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Blinken: Sexual violence Hamas committed on Oct. 7 ‘beyond anything that I’ve seen’

Secretary of State Antony Blinken said Sunday the evidence of violence committed by Hamas on Oct. 7 in Israel is "almost beyond human description."

U.S. Secretary of State Antony Blinken said Sunday the evidence of sexual violence committed by Hamas terrorists on Oct. 7 is “beyond anything that I’ve seen.” 

Appearing on CNN’s “State of the Union,” Blinken was asked by host Jake Tapper why he thinks the United Nations and the international community have been so slow to condemn the atrocities, despite evidence mounting in Israel of rapes and sex crimes committed by Hamas against women and girls, and maybe even against men on Oct. 7. 

“I’ve heard antisemitism hypothesized as a reason why the U.N. and the international community might be so slow to acknowledge this. What do you think?” Tapper asked. 


“I don’t have an answer. I don’t know why countries, leaders, international organizations were so slow to focus on this, to bring it to people’s attention. I’m glad it’s finally happened,” Blinken said. “The atrocities that we saw on Oct. 7 are almost beyond human description or beyond our capacity to digest. And we’ve talked about them before. But the sexual violence that we saw on Oct. 7 is beyond anything that I’ve seen either.”

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The United States stood alone at the U.N. Security Council on Friday to block a United Nations resolution demanding an immediate humanitarian cease-fire in Gaza. 

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The vote in the 15-member council was 13-1, with the United Kingdom abstaining. The United States’ isolated stand reflected a growing fracture between Washington and some of its closest allies over Israel’s months-long bombardment of Gaza. France and Japan were among those supporting the call for a cease-fire.

In a vain effort to press the Biden administration to drop its opposition to calling for a halt to the fighting, the foreign ministers of Egypt, Jordan, the Palestinian Authority, Qatar, Saudi Arabia and Turkey were all in Washington on Friday. But their meeting with Blinken took place only after the U.N. vote. The Biden administration revealed Saturday that the State Department is also sidestepping Congress to rush $106.5 million worth of tank ammunition to Israel after a congressional aid package failed to clear amid debate about funding for border security.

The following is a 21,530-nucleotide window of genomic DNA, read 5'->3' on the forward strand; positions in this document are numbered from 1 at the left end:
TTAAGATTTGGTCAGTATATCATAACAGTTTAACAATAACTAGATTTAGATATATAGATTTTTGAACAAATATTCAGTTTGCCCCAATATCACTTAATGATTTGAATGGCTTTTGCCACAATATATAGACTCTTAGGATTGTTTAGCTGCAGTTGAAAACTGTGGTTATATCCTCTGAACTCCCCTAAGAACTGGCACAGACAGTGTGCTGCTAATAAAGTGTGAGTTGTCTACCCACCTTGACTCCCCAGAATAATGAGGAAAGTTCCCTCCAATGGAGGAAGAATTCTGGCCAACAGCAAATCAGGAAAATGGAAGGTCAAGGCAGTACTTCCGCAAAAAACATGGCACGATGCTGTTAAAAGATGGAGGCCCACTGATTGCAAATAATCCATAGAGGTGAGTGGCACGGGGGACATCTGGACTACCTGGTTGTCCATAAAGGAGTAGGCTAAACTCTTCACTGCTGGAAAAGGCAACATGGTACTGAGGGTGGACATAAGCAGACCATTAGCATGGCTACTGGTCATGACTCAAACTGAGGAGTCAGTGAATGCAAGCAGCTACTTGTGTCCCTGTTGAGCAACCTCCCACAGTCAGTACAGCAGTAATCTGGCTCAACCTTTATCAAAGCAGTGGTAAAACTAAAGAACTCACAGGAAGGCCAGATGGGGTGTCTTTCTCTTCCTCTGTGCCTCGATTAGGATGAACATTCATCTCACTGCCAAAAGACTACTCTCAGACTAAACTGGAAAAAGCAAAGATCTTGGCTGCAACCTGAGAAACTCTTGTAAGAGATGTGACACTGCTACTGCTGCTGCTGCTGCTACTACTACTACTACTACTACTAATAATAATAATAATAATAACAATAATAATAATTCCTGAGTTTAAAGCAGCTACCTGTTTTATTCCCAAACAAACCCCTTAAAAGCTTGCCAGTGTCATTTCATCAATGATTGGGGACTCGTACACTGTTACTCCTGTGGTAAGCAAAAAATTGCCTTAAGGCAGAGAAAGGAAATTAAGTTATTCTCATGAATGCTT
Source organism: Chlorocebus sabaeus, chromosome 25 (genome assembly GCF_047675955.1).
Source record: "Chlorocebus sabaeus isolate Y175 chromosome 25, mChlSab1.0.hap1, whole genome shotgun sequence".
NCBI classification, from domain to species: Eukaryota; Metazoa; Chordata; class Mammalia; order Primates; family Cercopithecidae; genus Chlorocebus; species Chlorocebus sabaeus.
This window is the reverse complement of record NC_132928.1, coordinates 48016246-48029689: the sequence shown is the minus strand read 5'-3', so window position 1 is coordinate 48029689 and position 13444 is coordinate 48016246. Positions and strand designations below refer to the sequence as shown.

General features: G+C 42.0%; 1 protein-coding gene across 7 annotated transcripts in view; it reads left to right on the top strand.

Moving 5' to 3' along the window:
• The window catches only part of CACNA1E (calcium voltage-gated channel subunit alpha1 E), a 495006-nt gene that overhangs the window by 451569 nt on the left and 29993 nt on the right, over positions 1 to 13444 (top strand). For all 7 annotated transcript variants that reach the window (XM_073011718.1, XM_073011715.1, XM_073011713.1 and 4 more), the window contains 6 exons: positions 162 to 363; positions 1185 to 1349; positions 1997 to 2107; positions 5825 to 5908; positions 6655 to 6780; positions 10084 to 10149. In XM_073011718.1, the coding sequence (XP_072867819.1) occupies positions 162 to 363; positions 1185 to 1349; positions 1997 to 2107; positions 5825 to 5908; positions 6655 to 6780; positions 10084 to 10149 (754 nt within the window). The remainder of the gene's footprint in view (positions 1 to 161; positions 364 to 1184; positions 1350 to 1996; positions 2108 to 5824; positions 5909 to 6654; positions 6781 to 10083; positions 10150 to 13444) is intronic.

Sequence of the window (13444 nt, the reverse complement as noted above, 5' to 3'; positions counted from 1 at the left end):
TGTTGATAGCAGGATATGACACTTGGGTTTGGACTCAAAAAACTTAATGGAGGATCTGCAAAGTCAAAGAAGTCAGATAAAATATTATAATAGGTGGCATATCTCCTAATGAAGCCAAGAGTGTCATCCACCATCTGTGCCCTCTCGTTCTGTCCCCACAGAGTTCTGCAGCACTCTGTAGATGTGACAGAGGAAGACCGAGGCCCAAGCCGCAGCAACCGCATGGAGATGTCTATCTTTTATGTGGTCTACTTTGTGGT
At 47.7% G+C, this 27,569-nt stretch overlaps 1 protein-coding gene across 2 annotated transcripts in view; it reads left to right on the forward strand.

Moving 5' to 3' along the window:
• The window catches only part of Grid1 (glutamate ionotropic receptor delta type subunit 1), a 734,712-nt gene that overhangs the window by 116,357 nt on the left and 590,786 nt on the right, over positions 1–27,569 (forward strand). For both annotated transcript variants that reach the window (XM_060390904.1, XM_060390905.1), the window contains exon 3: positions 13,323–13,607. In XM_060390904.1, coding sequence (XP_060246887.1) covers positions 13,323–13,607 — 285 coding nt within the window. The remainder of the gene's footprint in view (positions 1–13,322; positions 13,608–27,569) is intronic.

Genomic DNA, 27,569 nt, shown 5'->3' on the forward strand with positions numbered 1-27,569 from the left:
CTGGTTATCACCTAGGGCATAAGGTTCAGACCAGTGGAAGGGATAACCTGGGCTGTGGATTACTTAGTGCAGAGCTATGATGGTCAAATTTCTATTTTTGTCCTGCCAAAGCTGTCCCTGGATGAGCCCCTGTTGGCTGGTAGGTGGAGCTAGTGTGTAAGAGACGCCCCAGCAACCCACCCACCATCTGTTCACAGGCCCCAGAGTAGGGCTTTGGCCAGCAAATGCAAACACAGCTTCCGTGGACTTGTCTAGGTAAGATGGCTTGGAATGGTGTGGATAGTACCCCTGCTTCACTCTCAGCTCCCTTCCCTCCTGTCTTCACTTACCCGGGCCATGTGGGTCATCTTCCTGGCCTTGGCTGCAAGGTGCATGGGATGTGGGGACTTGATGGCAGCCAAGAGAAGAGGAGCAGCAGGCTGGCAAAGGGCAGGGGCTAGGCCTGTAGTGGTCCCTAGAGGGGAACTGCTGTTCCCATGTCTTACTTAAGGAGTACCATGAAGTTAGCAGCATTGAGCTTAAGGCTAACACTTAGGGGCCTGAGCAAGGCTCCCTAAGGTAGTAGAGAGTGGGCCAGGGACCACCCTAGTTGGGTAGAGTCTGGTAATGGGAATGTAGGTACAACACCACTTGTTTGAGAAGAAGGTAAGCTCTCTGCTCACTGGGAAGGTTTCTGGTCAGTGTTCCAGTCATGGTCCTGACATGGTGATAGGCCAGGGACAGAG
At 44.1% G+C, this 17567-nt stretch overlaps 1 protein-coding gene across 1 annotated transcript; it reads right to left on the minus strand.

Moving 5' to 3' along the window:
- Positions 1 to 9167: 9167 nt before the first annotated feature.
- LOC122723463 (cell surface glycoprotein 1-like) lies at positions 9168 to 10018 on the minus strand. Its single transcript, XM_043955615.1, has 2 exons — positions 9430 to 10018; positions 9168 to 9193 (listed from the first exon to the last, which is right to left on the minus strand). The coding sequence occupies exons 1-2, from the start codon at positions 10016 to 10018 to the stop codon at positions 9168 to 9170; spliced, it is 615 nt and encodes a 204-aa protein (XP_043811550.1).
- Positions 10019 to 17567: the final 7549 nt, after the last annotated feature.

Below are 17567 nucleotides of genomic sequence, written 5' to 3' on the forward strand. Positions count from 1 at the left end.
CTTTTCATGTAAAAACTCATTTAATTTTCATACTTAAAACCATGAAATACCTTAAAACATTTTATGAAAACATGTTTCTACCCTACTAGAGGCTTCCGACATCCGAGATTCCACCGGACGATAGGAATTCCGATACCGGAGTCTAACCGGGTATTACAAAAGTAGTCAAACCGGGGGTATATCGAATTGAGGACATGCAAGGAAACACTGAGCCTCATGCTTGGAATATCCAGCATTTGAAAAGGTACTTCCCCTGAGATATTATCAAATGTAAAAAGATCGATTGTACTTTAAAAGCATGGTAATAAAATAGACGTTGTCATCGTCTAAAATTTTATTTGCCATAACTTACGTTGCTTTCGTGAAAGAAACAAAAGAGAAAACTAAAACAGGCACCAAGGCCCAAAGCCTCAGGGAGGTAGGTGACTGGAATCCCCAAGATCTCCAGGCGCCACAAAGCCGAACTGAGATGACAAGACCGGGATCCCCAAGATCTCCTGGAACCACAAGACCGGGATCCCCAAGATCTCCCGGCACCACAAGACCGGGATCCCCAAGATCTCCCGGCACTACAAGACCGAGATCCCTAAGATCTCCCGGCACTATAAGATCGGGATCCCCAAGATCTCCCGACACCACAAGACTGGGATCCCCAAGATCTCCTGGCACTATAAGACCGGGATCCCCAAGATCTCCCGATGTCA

“We want to make sure that as Israel continues this, this campaign… remember, they are dealing with a terrorist organization that engaged in the most vicious possible brutality on Oct. 7 and has made clear that it would do it again and again and again if given the opportunity,” Blinken said Sunday. “So Israel needs to be able to deal with this to protect itself, to prevent Oct. 7 from happening again. But as it does that, it’s imperative that civilians be protected.” 

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“And here the critical thing is to make sure that the military operations are designed around civilian protection and to focus on that when it comes to humanitarian assistance that we, as you know, made the argument many weeks ago to get humanitarian assistance in, it started to flow. We got it doubled during the humanitarian pause for the hostage releases that we helped to negotiate,” the secretary continued. “But now what’s critical is this. Even as Israel has taken additional steps, for example, to designate safe areas in the south, to focus on neighborhoods, not entire cities, in terms of evacuating them.” 

He also addressed “a gap between the intent to protect Palestinian civilians and the actual results that we’re seeing on the ground in Gaza.”

“What we’re not seeing sufficiently is a couple of things. One, making sure that the humanitarian operators who are there, starting with the United Nations, performing heroically, that there are deconfliction times, places and routes so that the humanitarians can bring the assistance that’s getting into Gaza to the people who need it,” Blinken said.

“Similarly, we need to see the same kind of deconfliction. Time pauses. Designated routes, plural… not just one. And clarity of communication so that people know when it is safe and where it is safe to move to get out of harm’s way before they go back home. These are the kinds of things we’re working on every single day, again, to make sure that that gap between intent and result is as narrow as possible.” 

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The Associated Press contributed to this report. 

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